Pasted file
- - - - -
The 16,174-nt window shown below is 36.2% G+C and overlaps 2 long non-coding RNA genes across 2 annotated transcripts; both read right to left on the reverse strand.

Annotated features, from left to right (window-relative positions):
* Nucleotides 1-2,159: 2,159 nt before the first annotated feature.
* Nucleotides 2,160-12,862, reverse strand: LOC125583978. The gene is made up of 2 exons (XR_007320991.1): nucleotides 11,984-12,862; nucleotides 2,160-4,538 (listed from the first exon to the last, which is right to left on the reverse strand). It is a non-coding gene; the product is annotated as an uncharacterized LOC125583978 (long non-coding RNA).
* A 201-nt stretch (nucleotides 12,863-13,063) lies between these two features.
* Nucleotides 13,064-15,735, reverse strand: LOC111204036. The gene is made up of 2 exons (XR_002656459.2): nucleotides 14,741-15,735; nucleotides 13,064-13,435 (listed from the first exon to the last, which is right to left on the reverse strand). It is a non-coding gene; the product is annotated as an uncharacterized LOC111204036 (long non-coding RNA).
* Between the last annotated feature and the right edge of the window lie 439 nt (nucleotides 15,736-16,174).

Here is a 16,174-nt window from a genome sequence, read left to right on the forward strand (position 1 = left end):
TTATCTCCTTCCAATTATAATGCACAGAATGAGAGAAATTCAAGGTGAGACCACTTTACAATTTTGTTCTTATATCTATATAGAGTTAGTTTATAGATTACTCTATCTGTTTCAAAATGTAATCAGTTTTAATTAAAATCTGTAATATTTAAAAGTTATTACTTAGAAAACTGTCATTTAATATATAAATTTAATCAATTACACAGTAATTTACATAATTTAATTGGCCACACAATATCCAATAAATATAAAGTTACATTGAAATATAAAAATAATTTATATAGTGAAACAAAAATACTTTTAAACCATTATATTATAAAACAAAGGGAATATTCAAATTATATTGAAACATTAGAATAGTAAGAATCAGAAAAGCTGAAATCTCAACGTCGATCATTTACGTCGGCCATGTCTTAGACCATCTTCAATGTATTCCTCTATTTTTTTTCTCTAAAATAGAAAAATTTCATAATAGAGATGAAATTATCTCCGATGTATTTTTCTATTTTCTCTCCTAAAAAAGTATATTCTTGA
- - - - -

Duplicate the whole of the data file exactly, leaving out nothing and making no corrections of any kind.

The 16,174-nt window shown below is 36.2% G+C and overlaps 2 long non-coding RNA genes across 2 annotated transcripts; both read right to left on the reverse strand.

Annotated features, from left to right (window-relative positions):
* Nucleotides 1-2,159: 2,159 nt before the first annotated feature.
* Nucleotides 2,160-12,862, reverse strand: LOC125583978. The gene is made up of 2 exons (XR_007320991.1): nucleotides 11,984-12,862; nucleotides 2,160-4,538 (listed from the first exon to the last, which is right to left on the reverse strand). It is a non-coding gene; the product is annotated as an uncharacterized LOC125583978 (long non-coding RNA).
* A 201-nt stretch (nucleotides 12,863-13,063) lies between these two features.
* Nucleotides 13,064-15,735, reverse strand: LOC111204036. The gene is made up of 2 exons (XR_002656459.2): nucleotides 14,741-15,735; nucleotides 13,064-13,435 (listed from the first exon to the last, which is right to left on the reverse strand). It is a non-coding gene; the product is annotated as an uncharacterized LOC111204036 (long non-coding RNA).
* Between the last annotated feature and the right edge of the window lie 439 nt (nucleotides 15,736-16,174).

Here is a 16,174-nt window from a genome sequence, read left to right on the forward strand (position 1 = left end):
TTATCTCCTTCCAATTATAATGCACAGAATGAGAGAAATTCAAGGTGAGACCACTTTACAATTTTGTTCTTATATCTATATAGAGTTAGTTTATAGATTACTCTATCTGTTTCAAAATGTAATCAGTTTTAATTAAAATCTGTAATATTTAAAAGTTATTACTTAGAAAACTGTCATTTAATATATAAATTTAATCAATTACACAGTAATTTACATAATTTAATTGGCCACACAATATCCAATAAATATAAAGTTACATTGAAATATAAAAATAATTTATATAGTGAAACAAAAATACTTTTAAACCATTATATTATAAAACAAAGGGAATATTCAAATTATATTGAAACATTAGAATAGTAAGAATCAGAAAAGCTGAAATCTCAACGTCGATCATTTACGTCGGCCATGTCTTAGACCATCTTCAATGTATTCCTCTATTTTTTTTCTCTAAAATAGAAAAATTTCATAATAGAGATGAAATTATCTCCGATGTATTTTTCTATTTTCTCTCCTAAAAAAGTATATTCTTGA